Yesterday I had an opportunity to sit down with Duane Chapman, a research fish biologist with the United States Geological Survey’s Columbia Environmental Research Center. Chapman took an interest in Asian carp several years ago and has become an expert on their behavior and has been studying some of the environmental requirements for their survival, such as the velocity of the flow of a river needed for their eggs to successful.
After a very informative interview, he introduced me to my first Asian carp¹. Of course, this first Asian carp was only about five weeks old and extremely tiny…cute, really. The USGS raises them for study in various models of how Asian carp respond to various environments to better understand how they might behave in the wild. I only wish that I had known I would have this opportunity because my macro lens was at home (the above photo is heavily cropped).
One of the things I’ve been pondering about my project is when I’m actually going to have an opportunity to eat Asian carp. The governor of Illinois recently announced that he wants to expand commercial fishing of Asian carp in an attempt to knock down their population. I found out in preparing for the interview that one of Chapman’s hobbies is cooking, and that he has applied that to his research subject in the form of Asian carp recipes. There’s also a video on YouTube of him demonstrating how to fillet them to avoid the bones:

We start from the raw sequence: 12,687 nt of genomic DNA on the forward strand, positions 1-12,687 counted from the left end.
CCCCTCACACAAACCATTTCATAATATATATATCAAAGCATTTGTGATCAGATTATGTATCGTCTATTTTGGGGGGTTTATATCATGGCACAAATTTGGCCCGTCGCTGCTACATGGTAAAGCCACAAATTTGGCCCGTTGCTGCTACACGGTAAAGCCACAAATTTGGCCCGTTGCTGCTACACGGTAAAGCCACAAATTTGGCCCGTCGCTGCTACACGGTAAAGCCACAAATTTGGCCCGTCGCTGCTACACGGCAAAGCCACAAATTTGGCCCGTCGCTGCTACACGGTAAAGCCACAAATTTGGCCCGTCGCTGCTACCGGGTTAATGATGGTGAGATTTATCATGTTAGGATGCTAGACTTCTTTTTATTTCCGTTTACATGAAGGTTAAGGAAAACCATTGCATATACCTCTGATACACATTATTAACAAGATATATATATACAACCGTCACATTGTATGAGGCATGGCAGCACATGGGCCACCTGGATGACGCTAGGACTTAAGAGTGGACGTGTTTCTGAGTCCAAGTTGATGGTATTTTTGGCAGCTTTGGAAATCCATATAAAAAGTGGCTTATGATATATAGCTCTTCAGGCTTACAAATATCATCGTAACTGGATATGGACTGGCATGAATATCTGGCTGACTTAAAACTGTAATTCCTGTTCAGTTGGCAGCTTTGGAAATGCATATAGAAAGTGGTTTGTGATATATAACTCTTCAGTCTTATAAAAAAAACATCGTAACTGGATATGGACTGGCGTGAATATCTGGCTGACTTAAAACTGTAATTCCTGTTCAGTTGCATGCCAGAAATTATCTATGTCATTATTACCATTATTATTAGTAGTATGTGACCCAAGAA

¹ Well, the first Asian carp that I knew was an invasive Asian carp. I remember seeing a lot of live fish for sale in the aquariums of Chicago’s Chinatown when I lived there in 2006, and it’s very likely a Bighead or Silver carp was staring right at me and I didn’t even know it.
I actually really like the picture you have. A macro lens may have made it difficult to judge the actual size of those fish.
Do you know what they’re supposed to taste like?
Imagine the same photo, just full frame as opposed to cropped down to 4 or 5 megapixels 🙂 Minimum focusing distance was working against me.